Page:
while the manager continues blabbing on reaches in, turns the distributor a couple degrees and it fires right up. Dude was so happy manager was turning beat red and we all had a good laugh.
That place was a shit hole.
When Caught In A Lie, Deny.
My fiance, girlfriend at the time, bought a new car a couple of years ago. Her 2007 Honda Fit was approaching 200k miles, and her new job required a lot of driving. She thought it would be a good time to get a new car and give the Fit to her parents.
Before she gave the Fit to her parents, she had new tires put on the car. I did my usual shopping around, including a shop my family has trusted with their cars since I was born. Naturally I trusted them, and my fiance trusted my judgement. This is where the trouble began.
When she picked up her car, she was flagged down by a guy on a Harley saying one of her back wheels was wobbling. It turns out that one of her front rims was bent, and they moved it to the back instead of informing either of us about the problem. I called them furious about them not telling me this, and they insisted on finding a new rim and discounting it for us. After sourcing the used rim, the new tire was installed, and we got the car back.
It only got worse from here. Right after getting the new tires and rim, her parents took the car for a trip to central Illinois, a good 2-1/2 hour drive from home. They called us mid-trip freaking out. It turns out half the lug nuts were either stripped or not fully torqued. The Fit has 4-lug hubs, and only 2 lug nuts were on a couple of wheels! They tried using the wrench usually used for the spare, and a few lug nuts fell apart in my future father in law’s hands.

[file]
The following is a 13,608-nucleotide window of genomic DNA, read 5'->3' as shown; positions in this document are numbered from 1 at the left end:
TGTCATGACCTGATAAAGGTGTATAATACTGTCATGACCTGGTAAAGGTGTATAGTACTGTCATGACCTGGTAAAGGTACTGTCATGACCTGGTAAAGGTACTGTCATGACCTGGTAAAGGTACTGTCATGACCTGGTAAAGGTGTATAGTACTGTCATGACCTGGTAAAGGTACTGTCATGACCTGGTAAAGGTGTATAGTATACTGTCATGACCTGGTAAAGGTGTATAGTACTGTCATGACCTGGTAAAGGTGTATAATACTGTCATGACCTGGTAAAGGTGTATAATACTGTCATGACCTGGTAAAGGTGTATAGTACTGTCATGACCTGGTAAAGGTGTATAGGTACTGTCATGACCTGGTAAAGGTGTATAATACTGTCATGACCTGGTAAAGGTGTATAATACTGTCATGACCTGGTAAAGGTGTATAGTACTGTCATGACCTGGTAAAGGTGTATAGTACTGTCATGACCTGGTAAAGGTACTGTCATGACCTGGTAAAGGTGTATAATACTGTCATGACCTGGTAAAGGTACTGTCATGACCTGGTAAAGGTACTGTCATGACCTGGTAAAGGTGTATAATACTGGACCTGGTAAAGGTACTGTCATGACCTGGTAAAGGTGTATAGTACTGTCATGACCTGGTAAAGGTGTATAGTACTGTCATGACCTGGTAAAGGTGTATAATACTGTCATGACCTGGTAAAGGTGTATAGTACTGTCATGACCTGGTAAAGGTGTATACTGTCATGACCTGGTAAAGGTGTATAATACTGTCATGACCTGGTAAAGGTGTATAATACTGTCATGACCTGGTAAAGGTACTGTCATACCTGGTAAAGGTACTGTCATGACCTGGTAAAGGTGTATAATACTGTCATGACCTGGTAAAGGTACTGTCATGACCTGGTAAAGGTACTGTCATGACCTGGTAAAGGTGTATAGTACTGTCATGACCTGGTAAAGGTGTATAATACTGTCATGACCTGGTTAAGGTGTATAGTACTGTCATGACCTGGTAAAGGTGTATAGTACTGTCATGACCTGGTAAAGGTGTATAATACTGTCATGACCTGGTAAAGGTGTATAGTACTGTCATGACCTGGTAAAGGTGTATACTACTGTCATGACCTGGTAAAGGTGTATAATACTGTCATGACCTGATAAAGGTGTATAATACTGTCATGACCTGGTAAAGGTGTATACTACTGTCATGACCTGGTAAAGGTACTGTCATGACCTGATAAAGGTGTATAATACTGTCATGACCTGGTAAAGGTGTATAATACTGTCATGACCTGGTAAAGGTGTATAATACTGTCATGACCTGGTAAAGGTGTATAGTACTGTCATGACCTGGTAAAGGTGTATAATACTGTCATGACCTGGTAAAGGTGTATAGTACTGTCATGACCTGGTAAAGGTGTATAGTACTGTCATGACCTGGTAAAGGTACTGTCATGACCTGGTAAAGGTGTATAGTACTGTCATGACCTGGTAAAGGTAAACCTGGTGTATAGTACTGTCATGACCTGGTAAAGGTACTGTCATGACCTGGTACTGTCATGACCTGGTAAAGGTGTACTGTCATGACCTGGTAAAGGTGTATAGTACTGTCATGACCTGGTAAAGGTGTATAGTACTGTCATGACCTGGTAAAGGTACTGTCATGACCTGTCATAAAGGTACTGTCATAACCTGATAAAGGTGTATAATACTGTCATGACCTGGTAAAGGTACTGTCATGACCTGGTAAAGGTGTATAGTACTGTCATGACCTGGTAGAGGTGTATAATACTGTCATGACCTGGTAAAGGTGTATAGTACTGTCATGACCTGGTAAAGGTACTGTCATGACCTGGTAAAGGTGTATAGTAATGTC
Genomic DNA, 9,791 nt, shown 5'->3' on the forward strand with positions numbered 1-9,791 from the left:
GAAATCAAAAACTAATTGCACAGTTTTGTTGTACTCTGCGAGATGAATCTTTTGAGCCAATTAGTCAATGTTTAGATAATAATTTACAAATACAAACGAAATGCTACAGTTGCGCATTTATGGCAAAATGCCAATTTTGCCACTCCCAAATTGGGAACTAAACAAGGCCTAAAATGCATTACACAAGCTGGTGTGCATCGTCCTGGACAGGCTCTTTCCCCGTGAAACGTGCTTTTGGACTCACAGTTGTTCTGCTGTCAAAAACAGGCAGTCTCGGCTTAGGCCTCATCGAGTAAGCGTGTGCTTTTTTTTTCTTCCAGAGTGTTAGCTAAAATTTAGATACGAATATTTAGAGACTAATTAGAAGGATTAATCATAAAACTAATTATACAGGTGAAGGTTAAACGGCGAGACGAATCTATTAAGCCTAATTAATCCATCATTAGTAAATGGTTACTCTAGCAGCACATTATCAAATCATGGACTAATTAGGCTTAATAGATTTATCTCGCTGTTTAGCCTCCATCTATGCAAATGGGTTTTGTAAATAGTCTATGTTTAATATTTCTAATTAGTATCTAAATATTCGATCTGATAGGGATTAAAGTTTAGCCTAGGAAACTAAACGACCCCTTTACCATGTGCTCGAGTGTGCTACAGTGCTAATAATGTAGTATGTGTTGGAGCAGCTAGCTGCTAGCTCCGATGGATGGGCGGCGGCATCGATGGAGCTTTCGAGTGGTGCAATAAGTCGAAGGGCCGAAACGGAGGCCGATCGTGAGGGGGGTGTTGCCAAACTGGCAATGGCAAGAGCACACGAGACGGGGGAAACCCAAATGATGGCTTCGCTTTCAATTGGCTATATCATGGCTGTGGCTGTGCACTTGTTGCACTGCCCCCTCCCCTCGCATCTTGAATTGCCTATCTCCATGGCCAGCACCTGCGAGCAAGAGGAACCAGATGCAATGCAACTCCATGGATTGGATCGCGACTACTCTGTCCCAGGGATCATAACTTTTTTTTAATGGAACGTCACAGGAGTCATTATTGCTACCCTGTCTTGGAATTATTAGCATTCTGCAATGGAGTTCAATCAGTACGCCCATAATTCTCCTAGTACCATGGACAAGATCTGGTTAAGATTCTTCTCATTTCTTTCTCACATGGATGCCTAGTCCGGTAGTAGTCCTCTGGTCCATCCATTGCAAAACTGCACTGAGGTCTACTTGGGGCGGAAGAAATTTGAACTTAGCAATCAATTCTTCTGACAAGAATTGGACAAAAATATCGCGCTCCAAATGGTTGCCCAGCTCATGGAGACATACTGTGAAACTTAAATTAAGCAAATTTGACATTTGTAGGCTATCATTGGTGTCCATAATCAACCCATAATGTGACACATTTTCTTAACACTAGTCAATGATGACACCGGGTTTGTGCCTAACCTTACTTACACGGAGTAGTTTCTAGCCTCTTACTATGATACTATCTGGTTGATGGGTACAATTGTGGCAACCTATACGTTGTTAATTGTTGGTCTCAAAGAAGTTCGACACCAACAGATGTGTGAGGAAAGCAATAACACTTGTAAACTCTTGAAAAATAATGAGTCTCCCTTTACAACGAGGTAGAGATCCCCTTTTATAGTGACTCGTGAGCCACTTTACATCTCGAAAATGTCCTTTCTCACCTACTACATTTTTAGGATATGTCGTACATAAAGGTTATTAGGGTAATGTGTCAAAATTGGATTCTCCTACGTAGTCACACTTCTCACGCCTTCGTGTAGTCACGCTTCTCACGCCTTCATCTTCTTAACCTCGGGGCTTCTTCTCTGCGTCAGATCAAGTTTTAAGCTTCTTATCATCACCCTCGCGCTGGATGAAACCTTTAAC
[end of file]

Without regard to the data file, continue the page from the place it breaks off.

I limped the car back to the shop explaining the problem. The shop owner is the daughter of a crazy old Greek guy, and she takes the crazy factor to a whole new, shout-filled level. I tried keeping my calm and explaining the problem, and she sent their tire guy out to inspect it. He claimed 0 responsibility and gave me a list of excuses of how it’s not their fault and that “someone else could have tampered with these wheels”. Not once did they offer to fix the problem, and I limped the car back home. I took it to another shop, where fixing their fuck-up cost an additional $300. Needless to say, I have never gone back to that shop again.
Them Ford Mustangs Can Be Pricey, Y’know.
Early 90s, I’m driving my 64 1/2 Mustang (brown and a manual, lol!). Rear brakes give a squeal, I think it’s probably time for some new shoes. I’m driving past a garage in San Francisco, so I pull in.
Owner pops it on the lift, tells me “these are those darn self-adjusting brakes. No good. You gotta replace this who brake system with the older kind.” I’m trying to keep a straight face. Sure, swap out my 1960s brake tech for 1950s stuff.
“Oh, and how much would that cost?”
He says, “around $1800.” I can’t help it, I burst out laughing. “Well, maybe if I check the parts prices, I could do it for $1500.”
I’m laughing so hard I’m gasping for breath. Mind you, this car doesn’t even have power brakes. There’s four drums, a master cylinder, and some brake lines. You could replace the whole brake system for a few hundred bucks in a couple of hours. I couldn’t even get words out. I just kept laughing uproariously as I got in the car and drove off. Got a brake job done at some little garage in the Mission, don’t recall the cost, but even with turning the drums I think it was well under two hundred bucks.
As always, if you’d like to share your experiences, feel free to send your mechanic’s (or customer’s) horror stories to firstname.lastname@example.org!
Tavarish is the founder of APiDA Online and writes about buying and selling cool cars on the internet. He owns the world’s cheapest Mercedes S-Class, a graffiti-bombed Lexus, and he’s the only Jalopnik author that has never driven a Miata. He also has a real name that he didn’t feel was journalist-y enough so he used a pen name and this was the best he could do.